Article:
Its possible that, since List Settings were never decoded/encoded correctly in past versions, they'll show up the program (once you've upgrade) incorrectly. The easiest thing to do is to edit the mistakes and resave the information. For most of the program, you're going to have to manually export the information and re-import it with the correct encoding, sadly. Dada Mail will probably fail gracefully with old information, but it's possible that you'll see squiggly charaters, instead of what you want to see. There's nothing in Dada Mail that will stop this from happening. If you experience it (from old information), we're not going to count it as a bug, but rather a known issue.

MySQL Notes

"Specified key was too long; max key length is 1000 bytes", Problem (and Solution)

What's recommended here is to alter some of the fields in some of the tables that make up the MySQL schema.

The majority of the time, when a field is named, email it looks like this:

 email text(320),

Changing this field type from, text(320) to, varchar(80) will be both beneficial to this problem, as well as realistic.

The reason why the email fields were set to a size of, 320 is that the RFC says that email addresses can be this long. In reality, they never really are. Having a field type this long (especially when using for keys and indexes) tends to muck up things, when you have a utf-8 character set.

You'll see this field in the table schemas, as well as the table indexes. The advice is to delete the old table indexes, alter your tables for anything that had a field type of, text(320) and make it, varchar(80) and if you want, recreate the table indexes, using what's in the dada/extras/mysql_schema.sql file.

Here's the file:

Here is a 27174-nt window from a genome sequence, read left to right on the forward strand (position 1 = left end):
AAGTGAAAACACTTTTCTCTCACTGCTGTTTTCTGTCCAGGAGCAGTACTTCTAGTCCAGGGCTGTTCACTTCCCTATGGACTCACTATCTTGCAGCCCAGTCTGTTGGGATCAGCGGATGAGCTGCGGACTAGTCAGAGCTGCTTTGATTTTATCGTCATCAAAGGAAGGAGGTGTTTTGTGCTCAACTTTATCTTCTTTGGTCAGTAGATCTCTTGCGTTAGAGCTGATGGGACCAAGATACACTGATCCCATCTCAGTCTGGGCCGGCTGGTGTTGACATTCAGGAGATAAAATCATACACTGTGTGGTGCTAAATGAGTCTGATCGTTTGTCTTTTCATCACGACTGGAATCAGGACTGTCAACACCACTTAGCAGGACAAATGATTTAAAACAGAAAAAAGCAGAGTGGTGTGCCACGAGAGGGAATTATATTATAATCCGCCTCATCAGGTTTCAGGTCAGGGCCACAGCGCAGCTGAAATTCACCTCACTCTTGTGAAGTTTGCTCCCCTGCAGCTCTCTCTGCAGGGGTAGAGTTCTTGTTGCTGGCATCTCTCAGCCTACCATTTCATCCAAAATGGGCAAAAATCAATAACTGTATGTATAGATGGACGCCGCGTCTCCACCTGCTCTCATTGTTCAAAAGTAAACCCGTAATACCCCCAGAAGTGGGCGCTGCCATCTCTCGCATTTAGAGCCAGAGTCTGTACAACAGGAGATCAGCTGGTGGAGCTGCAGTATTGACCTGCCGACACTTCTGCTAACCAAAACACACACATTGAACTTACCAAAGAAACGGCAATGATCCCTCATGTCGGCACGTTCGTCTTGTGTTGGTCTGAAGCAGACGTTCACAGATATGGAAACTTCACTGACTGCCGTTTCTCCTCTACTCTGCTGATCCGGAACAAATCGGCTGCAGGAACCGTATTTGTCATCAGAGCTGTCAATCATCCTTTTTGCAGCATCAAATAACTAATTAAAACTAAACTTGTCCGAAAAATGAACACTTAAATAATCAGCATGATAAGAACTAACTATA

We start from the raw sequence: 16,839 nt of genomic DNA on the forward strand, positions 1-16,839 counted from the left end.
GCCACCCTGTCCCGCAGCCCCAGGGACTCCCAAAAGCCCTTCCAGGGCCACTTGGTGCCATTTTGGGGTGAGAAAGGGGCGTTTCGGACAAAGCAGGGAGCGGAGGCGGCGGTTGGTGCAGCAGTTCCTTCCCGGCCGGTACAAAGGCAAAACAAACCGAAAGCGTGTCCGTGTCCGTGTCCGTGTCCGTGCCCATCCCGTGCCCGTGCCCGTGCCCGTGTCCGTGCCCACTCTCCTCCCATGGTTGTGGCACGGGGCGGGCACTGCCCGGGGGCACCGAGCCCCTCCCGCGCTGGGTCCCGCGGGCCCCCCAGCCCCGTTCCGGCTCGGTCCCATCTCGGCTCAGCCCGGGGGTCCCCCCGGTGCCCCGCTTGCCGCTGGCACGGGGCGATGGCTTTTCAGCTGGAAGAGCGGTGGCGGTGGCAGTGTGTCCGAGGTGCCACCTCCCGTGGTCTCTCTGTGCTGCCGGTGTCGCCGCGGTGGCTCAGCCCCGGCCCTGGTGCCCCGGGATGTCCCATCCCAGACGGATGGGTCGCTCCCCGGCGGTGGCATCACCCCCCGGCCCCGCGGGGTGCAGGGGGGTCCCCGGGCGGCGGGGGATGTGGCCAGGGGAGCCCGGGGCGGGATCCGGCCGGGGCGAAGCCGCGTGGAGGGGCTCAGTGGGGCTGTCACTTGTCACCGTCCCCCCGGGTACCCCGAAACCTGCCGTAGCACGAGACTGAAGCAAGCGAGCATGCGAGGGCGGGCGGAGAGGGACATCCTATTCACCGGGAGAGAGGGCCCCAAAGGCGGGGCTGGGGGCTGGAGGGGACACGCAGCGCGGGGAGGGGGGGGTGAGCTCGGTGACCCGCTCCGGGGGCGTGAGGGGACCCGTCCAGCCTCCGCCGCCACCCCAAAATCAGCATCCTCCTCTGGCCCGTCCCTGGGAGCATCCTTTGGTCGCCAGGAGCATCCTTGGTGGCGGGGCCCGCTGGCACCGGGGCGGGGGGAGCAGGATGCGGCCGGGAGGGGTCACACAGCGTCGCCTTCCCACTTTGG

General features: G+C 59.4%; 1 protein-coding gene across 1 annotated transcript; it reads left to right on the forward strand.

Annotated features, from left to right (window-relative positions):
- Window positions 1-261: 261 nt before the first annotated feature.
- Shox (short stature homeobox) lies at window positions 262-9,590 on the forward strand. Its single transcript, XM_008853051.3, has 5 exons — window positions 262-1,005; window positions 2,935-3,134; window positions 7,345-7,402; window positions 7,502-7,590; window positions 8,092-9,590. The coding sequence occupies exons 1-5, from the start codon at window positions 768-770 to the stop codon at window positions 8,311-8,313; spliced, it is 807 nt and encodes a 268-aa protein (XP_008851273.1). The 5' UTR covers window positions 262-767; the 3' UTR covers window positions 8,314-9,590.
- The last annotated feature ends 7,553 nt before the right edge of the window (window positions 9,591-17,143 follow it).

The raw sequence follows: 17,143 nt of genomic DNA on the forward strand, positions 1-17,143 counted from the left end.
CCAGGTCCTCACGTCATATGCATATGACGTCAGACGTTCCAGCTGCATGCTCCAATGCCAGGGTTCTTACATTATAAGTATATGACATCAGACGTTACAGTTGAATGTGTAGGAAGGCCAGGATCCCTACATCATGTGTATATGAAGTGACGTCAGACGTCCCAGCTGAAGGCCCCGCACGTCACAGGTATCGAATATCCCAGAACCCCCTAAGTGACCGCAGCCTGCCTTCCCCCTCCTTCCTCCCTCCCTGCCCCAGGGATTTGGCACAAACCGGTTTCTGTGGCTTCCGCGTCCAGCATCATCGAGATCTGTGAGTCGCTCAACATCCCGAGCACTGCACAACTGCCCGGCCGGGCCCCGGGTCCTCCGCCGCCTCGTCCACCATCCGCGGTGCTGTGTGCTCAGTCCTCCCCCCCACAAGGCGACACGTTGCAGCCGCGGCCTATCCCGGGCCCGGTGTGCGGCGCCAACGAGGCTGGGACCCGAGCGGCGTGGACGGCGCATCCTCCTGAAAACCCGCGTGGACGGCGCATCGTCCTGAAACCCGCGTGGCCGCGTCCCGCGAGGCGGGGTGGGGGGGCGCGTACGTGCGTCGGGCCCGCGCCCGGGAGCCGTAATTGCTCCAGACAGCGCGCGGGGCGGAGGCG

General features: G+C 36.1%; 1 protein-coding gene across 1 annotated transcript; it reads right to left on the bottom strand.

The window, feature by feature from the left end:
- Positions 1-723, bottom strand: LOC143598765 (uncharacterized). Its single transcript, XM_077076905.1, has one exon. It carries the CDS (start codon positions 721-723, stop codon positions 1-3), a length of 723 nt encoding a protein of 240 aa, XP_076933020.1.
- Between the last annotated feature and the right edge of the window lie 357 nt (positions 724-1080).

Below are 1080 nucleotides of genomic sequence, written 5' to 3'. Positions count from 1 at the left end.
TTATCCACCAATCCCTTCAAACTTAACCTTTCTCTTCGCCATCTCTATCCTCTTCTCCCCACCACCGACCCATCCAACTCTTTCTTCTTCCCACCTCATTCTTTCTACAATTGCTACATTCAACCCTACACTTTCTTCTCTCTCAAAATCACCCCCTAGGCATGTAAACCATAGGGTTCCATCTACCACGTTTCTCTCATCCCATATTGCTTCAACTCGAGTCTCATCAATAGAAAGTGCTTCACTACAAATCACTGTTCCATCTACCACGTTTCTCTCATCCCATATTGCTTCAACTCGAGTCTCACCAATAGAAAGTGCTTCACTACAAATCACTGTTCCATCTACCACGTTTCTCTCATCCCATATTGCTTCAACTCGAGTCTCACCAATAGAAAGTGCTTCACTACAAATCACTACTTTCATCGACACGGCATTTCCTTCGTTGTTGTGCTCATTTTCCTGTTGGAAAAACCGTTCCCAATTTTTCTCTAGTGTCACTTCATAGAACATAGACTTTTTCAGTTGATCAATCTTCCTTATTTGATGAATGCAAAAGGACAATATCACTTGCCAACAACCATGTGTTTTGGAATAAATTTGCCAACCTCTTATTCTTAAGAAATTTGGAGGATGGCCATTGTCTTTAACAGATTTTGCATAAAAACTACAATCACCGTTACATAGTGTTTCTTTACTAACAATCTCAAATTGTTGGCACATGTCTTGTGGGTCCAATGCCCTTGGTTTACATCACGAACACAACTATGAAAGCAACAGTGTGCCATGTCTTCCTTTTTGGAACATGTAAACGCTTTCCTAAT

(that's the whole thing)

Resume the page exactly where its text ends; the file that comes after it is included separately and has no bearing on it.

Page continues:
Here's some SQL that should remove those indexes:

 ALTER TABLE `dada_subscribers` DROP INDEX `dada_subscribers_all_index`;
 ALTER TABLE `dada_archives`    DROP INDEX `dada_subscribers_all_index`;

Here's some SQL that should work on changing the field types:

 ALTER TABLE `dada_bounce_scores`  CHANGE `email` `email` VARCHAR( 80 );
 ALTER TABLE `dada_profiles`       CHANGE `email` `email` VARCHAR( 80 );
 ALTER TABLE `dada_profile_fields` CHANGE `email` `email` VARCHAR( 80 );
 ALTER TABLE `dada_subscribers`    CHANGE `email` `email` VARCHAR( 80 );

Changing the character set of tables

The following tables should have a character set of, utf8 and a collation of utf8_bin

A quick-and-dirty solution to changing the character sets (if they aren't already in UTF-8) is to just use the following queries:

 ALTER TABLE `dada_settings` CONVERT TO CHARACTER SET utf8 COLLATE utf8_bin;
 ALTER TABLE `dada_profiles` CONVERT TO CHARACTER SET utf8 COLLATE utf8_bin;
 ALTER TABLE `dada_subscribers` CONVERT TO CHARACTER SET utf8 COLLATE utf8_bin;
 ALTER TABLE `dada_profile_fields` CONVERT TO CHARACTER SET utf8 COLLATE utf8_bin;
 ALTER TABLE `dada_profile_fields_attributes` CONVERT TO CHARACTER SET utf8 COLLATE utf8_bin;
 ALTER TABLE `dada_archives` CONVERT TO CHARACTER SET utf8 COLLATE utf8_bin;

There are downsides to this approach - most notably - any UTF-8 encoded (erm, kinda-encoded) stuff is going to get double-decoded, when Dada Mail accesses and uses the information. More information:


See Also:

Dada Mail Project